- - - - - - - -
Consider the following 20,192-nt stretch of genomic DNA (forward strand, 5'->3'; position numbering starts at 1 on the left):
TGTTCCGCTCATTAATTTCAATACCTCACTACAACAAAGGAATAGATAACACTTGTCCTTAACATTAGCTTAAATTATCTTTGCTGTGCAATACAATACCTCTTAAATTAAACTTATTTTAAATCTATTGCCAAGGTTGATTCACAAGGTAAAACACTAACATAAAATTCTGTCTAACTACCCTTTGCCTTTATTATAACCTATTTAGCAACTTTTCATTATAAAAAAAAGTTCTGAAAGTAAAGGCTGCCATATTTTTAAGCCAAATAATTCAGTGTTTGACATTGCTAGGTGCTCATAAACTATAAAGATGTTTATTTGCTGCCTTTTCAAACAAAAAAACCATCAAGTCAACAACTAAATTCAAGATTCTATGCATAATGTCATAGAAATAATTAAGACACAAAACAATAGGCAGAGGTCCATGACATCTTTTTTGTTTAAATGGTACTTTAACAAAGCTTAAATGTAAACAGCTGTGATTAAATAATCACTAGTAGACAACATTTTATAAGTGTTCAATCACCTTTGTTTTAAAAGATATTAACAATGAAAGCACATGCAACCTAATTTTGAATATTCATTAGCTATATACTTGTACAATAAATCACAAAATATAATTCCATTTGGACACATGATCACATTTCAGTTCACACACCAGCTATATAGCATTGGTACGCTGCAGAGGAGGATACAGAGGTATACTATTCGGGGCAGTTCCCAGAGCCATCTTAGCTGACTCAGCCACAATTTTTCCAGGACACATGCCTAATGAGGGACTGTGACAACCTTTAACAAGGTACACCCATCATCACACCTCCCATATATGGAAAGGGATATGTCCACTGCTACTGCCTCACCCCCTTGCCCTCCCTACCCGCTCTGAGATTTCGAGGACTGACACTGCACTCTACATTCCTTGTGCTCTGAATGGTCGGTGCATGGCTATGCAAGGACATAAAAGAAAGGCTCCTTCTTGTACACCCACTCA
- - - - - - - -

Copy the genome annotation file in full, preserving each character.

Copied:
Consider the following 20,192-nt stretch of genomic DNA (forward strand, 5'->3'; position numbering starts at 1 on the left):
TGTTCCGCTCATTAATTTCAATACCTCACTACAACAAAGGAATAGATAACACTTGTCCTTAACATTAGCTTAAATTATCTTTGCTGTGCAATACAATACCTCTTAAATTAAACTTATTTTAAATCTATTGCCAAGGTTGATTCACAAGGTAAAACACTAACATAAAATTCTGTCTAACTACCCTTTGCCTTTATTATAACCTATTTAGCAACTTTTCATTATAAAAAAAAGTTCTGAAAGTAAAGGCTGCCATATTTTTAAGCCAAATAATTCAGTGTTTGACATTGCTAGGTGCTCATAAACTATAAAGATGTTTATTTGCTGCCTTTTCAAACAAAAAAACCATCAAGTCAACAACTAAATTCAAGATTCTATGCATAATGTCATAGAAATAATTAAGACACAAAACAATAGGCAGAGGTCCATGACATCTTTTTTGTTTAAATGGTACTTTAACAAAGCTTAAATGTAAACAGCTGTGATTAAATAATCACTAGTAGACAACATTTTATAAGTGTTCAATCACCTTTGTTTTAAAAGATATTAACAATGAAAGCACATGCAACCTAATTTTGAATATTCATTAGCTATATACTTGTACAATAAATCACAAAATATAATTCCATTTGGACACATGATCACATTTCAGTTCACACACCAGCTATATAGCATTGGTACGCTGCAGAGGAGGATACAGAGGTATACTATTCGGGGCAGTTCCCAGAGCCATCTTAGCTGACTCAGCCACAATTTTTCCAGGACACATGCCTAATGAGGGACTGTGACAACCTTTAACAAGGTACACCCATCATCACACCTCCCATATATGGAAAGGGATATGTCCACTGCTACTGCCTCACCCCCTTGCCCTCCCTACCCGCTCTGAGATTTCGAGGACTGACACTGCACTCTACATTCCTTGTGCTCTGAATGGTCGGTGCATGGCTATGCAAGGACATAAAAGAAAGGCTCCTTCTTGTACACCCACTCA